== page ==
— Function`d2c(sys::AbstractStateSpace{<:Discrete}, method::Symbol = :zoh; w_prewarp=0)`

Convert discrete-time system to a continuous time system, assuming that the discrete-time system was discretized using `method`

. Available methods are `:zoh, :fwdeuler´.

`w_prewarp`

: Frequency for pre-warping when using the Tustin method, has no effect for other methods.

See also `d2c_exact`

.

`ControlSystemsBase.d2c_exact`

— Function`d2c_exact(sys::AbstractStateSpace{<:Discrete}, method = :causal)`

Translate a discrete-time system to a continuous-time system by one of the substitutions

- $z^{-1} = e^{-sT_s}$ if
`method = :causal`

(default) - $z = e^{sT_s}$ if
`method = :acausal`

The translation is exact in the frequency domain, i.e., the frequency response of the resulting continuous-time system is identical to the frequency response of the discrete-time system.

This method of translation is useful when analyzing hybrid continuous/discrete systems in the frequency domain and high accuracy is required.

The resulting system will be be a static system in feedback with pure delays. When `method = :causal`

, the delays will be positive, resulting in a causal system that can be simulated in the time domain. When `method = :acausal`

, the delays will be negative, resulting in an acausal system that **can not** be simulated in the time domain. The acausal translation results in a smaller system with half as many delay elements in the feedback path.

`ControlSystemsBase.dab`

— Method`X,Y = dab(A,B,C)`

Solves the Diophantine-Aryabhatta-Bezout identity

$AX + BY = C$, where $A, B, C, X$ and $Y$ are polynomials and $deg Y = deg A - 1$.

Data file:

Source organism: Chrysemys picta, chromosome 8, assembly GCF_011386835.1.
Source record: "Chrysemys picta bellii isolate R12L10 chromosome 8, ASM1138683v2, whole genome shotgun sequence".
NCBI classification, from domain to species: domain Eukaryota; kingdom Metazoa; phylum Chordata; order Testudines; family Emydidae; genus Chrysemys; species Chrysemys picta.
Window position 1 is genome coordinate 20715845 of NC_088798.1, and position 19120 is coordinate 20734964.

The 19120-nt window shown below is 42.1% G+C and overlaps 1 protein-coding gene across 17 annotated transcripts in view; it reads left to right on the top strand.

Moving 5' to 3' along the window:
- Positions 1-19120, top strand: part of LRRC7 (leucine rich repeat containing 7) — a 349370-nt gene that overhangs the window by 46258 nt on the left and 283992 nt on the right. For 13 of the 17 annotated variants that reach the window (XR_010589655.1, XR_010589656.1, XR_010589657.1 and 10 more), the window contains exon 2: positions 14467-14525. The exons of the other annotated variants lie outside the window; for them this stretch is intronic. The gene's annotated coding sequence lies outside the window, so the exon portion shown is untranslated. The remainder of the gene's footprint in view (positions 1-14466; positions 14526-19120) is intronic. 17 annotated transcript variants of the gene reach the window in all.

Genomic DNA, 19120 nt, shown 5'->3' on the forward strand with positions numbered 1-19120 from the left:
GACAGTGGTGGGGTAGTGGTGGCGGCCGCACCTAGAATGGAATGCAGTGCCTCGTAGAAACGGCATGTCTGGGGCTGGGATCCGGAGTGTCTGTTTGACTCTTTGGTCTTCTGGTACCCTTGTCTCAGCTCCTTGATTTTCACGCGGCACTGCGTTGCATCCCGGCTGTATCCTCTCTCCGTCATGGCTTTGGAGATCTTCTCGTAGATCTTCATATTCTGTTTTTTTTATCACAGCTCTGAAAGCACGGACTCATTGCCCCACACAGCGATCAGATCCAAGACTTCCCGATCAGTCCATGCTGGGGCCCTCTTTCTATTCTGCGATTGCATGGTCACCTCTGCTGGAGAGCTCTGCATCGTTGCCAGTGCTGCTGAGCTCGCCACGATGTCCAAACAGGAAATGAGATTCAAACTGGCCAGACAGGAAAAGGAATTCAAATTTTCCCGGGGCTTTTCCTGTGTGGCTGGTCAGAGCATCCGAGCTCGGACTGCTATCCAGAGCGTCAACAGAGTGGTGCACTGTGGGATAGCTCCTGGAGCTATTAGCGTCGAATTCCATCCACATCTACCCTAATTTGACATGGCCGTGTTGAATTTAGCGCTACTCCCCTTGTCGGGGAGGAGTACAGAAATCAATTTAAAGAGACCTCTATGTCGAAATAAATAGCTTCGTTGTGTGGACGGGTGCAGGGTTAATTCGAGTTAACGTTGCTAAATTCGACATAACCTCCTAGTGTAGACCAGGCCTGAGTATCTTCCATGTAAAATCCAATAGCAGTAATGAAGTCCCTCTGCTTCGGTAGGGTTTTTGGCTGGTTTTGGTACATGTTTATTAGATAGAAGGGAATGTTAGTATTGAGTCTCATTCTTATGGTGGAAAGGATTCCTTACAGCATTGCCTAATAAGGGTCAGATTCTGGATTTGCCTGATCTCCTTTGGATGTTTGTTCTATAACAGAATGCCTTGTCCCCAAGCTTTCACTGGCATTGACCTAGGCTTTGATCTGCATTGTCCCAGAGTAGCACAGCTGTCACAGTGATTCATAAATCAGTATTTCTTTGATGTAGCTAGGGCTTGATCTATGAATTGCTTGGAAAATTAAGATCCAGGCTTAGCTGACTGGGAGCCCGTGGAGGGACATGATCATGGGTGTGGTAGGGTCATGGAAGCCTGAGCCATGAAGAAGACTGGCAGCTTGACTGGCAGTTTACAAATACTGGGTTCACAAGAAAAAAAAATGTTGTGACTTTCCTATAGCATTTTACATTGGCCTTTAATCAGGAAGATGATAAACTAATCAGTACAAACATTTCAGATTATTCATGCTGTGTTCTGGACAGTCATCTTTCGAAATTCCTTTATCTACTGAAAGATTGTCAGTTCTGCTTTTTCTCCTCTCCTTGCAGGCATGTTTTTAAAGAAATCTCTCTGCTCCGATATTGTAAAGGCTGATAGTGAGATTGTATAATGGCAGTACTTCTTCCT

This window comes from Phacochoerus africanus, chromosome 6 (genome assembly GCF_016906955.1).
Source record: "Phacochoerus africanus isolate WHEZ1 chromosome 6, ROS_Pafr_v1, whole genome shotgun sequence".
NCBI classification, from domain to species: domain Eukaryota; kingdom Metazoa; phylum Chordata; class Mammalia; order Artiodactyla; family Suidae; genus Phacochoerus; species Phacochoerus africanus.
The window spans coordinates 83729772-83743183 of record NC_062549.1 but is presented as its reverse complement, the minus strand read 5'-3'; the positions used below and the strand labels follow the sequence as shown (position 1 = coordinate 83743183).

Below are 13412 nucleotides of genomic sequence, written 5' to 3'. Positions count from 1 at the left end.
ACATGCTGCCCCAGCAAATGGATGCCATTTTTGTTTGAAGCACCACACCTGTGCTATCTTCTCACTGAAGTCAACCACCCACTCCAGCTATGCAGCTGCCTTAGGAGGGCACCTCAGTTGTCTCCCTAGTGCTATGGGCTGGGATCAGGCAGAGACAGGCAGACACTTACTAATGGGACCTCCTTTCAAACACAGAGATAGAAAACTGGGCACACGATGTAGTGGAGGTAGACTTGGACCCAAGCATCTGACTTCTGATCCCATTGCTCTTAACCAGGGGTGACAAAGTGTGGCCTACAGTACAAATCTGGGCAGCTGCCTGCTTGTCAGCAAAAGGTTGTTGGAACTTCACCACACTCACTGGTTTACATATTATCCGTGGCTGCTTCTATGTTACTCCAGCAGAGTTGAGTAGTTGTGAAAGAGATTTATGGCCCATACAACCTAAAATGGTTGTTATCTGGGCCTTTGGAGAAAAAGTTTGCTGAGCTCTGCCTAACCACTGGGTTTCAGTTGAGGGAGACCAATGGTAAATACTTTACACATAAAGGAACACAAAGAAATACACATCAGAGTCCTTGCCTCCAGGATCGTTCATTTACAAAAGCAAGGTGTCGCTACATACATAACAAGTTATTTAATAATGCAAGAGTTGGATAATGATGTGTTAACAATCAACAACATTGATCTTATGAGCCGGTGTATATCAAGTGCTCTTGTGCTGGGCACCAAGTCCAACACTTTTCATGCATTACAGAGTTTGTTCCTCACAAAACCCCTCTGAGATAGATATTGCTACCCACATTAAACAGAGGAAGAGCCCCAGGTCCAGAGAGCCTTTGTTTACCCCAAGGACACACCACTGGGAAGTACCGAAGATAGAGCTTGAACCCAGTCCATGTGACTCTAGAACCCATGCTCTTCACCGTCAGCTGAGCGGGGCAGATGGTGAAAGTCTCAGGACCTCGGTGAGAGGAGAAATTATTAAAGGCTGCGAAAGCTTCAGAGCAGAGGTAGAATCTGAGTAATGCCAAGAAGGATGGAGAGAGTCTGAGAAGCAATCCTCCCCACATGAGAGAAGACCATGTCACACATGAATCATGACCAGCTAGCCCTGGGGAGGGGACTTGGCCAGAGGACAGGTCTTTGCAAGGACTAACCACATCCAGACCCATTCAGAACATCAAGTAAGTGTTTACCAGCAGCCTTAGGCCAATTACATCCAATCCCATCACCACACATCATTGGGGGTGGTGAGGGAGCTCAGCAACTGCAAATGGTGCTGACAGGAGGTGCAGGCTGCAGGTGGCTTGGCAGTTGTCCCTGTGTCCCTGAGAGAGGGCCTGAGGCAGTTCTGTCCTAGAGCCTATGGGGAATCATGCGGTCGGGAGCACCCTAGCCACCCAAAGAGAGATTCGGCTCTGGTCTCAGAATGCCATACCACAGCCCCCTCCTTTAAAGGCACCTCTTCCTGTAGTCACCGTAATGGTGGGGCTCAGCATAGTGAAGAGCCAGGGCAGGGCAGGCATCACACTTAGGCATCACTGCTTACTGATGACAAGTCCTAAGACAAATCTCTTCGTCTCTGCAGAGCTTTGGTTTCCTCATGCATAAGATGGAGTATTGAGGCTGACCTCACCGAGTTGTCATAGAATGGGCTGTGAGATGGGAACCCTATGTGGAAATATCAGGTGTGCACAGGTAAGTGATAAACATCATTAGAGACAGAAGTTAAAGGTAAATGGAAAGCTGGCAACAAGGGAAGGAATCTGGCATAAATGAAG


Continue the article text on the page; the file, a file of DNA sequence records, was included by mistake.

See Computer-Controlled Systems: Theory and Design, Third Edition Karl Johan Åström, Björn Wittenmark

`ControlSystemsBase.rstc`

— MethodSee `?rstd`

for the discrete case

`ControlSystemsBase.rstd`

— Method```
R,S,T = rstd(BPLUS,BMINUS,A,BM1,AM,AO,AR,AS)
R,S,T = rstd(BPLUS,BMINUS,A,BM1,AM,AO,AR)
R,S,T = rstd(BPLUS,BMINUS,A,BM1,AM,AO)
```

Polynomial synthesis in discrete time.

Polynomial synthesis according to "Computer-Controlled Systems" ch 10 to design a controller $R(q) u(k) = T(q) r(k) - S(q) y(k)$

Inputs:

`BPLUS`

: Part of open loop numerator`BMINUS`

: Part of open loop numerator`A`

: Open loop denominator`BM1`

: Additional zeros`AM`

: Closed loop denominator`AO`

: Observer polynomial`AR`

: Pre-specified factor of R,

e.g integral part [1, -1]^k

`AS`

: Pre-specified factor of S,

e.g notch filter [1, 0, w^2]

Outputs: `R,S,T`

: Polynomials in controller

See function `dab`

how the solution to the Diophantine- Aryabhatta-Bezout identity is chosen.

See Computer-Controlled Systems: Theory and Design, Third Edition Karl Johan Åström, Björn Wittenmark

`ControlSystemsBase.zpconv`

— Method`zpc(a,r,b,s)`

form `conv(a,r) + conv(b,s)`

where the lengths of the polynomials are equalized by zero-padding such that the addition can be carried out

`ControlSystemsBase.laglink`

— Method`laglink(a, M; [Ts])`

Returns a phase retarding link, the rule of thumb `a = 0.1ωc`

guarantees less than 6 degrees phase margin loss. The bode curve will go from `M`